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On Walkabout At: The Pennyweight Flat Cemetery In Castlemaine, Victoria

Basic Information

  • Name: Pennyweight Flat Cemetery
  • Where: Castlemaine, Australia
  • Admission: Free
  • More Info:


Continuing with my Halloween inspired series of postings the next cemetery I decided to write about was the small Pennyweight Flat Cemetery located outside of the historic Australian city of Castlemaine:

The Pennyweight Flat Cemetery is a surviving example of cemeteries that were hastily established during Victoria’s Gold Rush period.  The name Pennyweight is a tribute to the founders of this cemetery since it means a small amount of gold and that is all that was found on this hill thus making it the perfect location for a cemetery.  The bodies at this cemetery were buried between 1852-1857 during the height of the Mt. Alexander Gold Rush that ended up forming the city of Castlemaine.  Many of the people buried here died from contaminated drinking water, poor diet, accidents, and disease which were frequent problems at these hastily established mining camps. The miners needed some place to bury their dead and since this small hill outside of town had no gold to be found they figured this would be a great place to put a cemetery where no one in the future would disturb it:

These early prospectors were correct because even today no one bothers this cemetery that is located on top of a small hill on the outskirts of Castlemaine:

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The cemetery today is nearly completely surrounded by farm paddocks and it appears that the sheep are probably allowed to graze on the cemetery’s ground in order to keep the weeds down:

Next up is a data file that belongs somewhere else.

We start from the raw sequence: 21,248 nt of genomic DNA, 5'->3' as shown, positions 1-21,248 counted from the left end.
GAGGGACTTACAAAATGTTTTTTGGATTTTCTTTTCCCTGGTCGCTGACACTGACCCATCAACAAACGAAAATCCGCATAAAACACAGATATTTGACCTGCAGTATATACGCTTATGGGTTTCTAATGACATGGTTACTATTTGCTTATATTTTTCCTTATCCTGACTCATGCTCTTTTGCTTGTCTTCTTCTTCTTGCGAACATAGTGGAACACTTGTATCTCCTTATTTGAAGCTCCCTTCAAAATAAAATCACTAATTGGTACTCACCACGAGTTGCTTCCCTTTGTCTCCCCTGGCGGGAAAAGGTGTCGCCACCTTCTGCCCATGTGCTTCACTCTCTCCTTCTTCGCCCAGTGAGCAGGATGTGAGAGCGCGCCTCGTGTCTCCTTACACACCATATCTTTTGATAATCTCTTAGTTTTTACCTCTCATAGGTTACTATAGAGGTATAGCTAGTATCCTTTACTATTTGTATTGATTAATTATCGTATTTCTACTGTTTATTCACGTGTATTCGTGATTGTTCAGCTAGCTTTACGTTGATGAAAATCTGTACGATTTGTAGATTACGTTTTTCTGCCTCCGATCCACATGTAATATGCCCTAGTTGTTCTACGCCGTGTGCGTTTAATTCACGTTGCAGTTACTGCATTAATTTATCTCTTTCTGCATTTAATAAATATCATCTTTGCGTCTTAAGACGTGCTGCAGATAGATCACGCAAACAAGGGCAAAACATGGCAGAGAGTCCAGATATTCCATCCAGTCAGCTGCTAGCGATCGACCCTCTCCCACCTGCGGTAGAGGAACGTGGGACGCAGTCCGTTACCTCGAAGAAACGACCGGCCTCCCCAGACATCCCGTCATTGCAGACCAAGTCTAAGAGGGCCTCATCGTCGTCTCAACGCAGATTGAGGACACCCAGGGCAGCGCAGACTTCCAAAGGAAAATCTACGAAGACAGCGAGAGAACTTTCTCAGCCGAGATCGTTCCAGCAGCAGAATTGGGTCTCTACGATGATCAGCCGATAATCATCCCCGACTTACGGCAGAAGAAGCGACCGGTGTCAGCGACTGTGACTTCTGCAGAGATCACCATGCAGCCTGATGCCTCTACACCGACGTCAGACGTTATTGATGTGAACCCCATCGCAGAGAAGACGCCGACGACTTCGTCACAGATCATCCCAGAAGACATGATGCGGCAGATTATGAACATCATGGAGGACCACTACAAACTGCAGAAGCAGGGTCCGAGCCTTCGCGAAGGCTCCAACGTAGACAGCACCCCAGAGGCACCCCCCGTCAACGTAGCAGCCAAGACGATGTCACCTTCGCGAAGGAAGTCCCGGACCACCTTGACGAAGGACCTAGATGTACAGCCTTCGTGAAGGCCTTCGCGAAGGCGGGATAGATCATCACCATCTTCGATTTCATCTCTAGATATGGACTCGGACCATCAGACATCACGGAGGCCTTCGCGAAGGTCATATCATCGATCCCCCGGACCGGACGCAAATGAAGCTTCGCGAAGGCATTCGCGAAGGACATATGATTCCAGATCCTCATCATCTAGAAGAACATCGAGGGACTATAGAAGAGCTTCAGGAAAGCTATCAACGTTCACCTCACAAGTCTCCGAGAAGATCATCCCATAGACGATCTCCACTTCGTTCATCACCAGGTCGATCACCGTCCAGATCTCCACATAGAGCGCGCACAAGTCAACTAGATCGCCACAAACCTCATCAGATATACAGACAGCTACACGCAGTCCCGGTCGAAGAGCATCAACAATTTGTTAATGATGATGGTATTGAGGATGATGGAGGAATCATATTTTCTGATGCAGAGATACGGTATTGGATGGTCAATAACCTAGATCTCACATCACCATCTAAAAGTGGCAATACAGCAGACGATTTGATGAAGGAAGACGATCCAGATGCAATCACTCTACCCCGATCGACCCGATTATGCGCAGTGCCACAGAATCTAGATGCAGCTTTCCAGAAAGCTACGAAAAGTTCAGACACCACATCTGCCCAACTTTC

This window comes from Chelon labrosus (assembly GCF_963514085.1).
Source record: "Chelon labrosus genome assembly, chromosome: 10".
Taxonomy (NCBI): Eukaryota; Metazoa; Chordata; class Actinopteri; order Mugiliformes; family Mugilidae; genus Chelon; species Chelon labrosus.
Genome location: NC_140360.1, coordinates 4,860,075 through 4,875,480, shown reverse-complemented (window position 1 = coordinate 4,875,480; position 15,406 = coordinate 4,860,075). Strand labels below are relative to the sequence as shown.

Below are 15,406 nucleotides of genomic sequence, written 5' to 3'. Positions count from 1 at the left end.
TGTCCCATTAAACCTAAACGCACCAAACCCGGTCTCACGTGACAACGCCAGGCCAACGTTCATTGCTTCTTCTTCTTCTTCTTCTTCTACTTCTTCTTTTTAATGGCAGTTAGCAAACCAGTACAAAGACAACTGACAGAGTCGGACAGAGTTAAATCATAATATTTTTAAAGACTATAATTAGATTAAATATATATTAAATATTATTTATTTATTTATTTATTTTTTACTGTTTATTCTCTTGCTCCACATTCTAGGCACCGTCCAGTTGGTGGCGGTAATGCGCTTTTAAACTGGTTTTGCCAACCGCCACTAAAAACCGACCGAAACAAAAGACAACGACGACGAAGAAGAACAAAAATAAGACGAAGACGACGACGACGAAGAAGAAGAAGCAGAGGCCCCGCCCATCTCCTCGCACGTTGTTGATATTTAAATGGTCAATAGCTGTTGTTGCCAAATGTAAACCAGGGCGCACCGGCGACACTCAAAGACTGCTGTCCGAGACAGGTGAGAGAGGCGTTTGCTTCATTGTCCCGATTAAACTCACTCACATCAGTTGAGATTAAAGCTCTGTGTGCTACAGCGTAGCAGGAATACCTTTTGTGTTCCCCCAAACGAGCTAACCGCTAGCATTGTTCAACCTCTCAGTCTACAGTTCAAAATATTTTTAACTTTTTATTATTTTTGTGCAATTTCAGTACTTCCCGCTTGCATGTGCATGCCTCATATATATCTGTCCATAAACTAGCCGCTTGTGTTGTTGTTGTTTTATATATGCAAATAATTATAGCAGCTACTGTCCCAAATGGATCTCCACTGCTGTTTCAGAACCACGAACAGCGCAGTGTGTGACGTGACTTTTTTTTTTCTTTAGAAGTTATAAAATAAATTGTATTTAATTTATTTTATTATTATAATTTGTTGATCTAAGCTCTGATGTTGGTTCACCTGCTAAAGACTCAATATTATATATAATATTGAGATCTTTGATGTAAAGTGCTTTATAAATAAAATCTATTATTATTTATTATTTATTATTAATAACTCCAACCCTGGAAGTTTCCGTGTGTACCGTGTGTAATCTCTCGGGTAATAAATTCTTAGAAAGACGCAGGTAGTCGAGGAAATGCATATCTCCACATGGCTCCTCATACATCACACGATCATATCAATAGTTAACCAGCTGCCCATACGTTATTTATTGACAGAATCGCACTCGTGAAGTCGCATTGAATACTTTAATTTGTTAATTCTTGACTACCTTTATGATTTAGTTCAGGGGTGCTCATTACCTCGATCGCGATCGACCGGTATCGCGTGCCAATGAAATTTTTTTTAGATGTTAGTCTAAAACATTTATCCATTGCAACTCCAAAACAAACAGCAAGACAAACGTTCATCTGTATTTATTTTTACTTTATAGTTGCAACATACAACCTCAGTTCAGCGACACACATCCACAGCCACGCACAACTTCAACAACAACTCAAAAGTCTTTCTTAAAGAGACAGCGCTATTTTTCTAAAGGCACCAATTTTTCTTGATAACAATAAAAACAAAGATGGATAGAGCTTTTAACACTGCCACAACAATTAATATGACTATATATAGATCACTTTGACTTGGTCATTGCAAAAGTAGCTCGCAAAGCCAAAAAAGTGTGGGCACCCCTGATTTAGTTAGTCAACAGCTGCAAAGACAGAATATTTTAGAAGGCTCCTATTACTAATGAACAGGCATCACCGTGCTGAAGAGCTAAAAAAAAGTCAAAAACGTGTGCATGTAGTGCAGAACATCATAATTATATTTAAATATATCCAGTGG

As I walked into the cemetery I found it was in pretty bad shape with the majority of the graves being eroded, crumbled, or unreadable:

The small cemetery is covered with a cluster of grey-box gum trees that were supposedly planted on the hill when the cemetery was first founded:

Due to the difficulty of digging into the rocky hill many of the graves were dug at a very shallow depth.  This caused the cemetery to stink to the point that people below the hill began to complain about the stench of rotting corpses drifting towards their homes.  Possibly to help alleviate the stench some of the graves had rocks piled on top of them:

Due to the stench burials were stopped at Pennyweight Flat Cemetery in 1857.  In total it is believed that over 200 bodies were buried here before the cemetery closed and began its long decay into the state that it is in today:

Probably due to the rough state the cemetery is in, the city of Castlemaine has put up this marker to commemorate all the early Victorians who are buried on this hill:

Easily the saddest part of the cemetery is the fact so many kids are buried here:

It is said that most of the 200 bodies at the cemetery are of children and this has often caused the cemetery to also be called the Pennyweight Flat Children’s Cemetery. By looking at the few readable headstones that remain, I was able to confirm that most of the graves were for young children:

This makes sense considering the poor hygienic conditions that would have existed at the time that would have caused many young children with weak immune systems to die from disease:


Overall the Pennyweight Flat Cemetery is interesting to visit and given its current state of disrepair it is also a bit spooky.  However, for most people visiting the goldfields of Victoria a visit to a cemetery is probably not high on the priority list.  However, for people like myself that like to get a deeper understanding of what life was like for the prospectors, this cemetery is a living reminder of the sadness that many of them must have experienced after losing their children.  Fortunately today the efforts of these early Australians have been built upon to where death from childhood illness is very uncommon in Australia and the country in fact has one of the highest life expectancies in the world.

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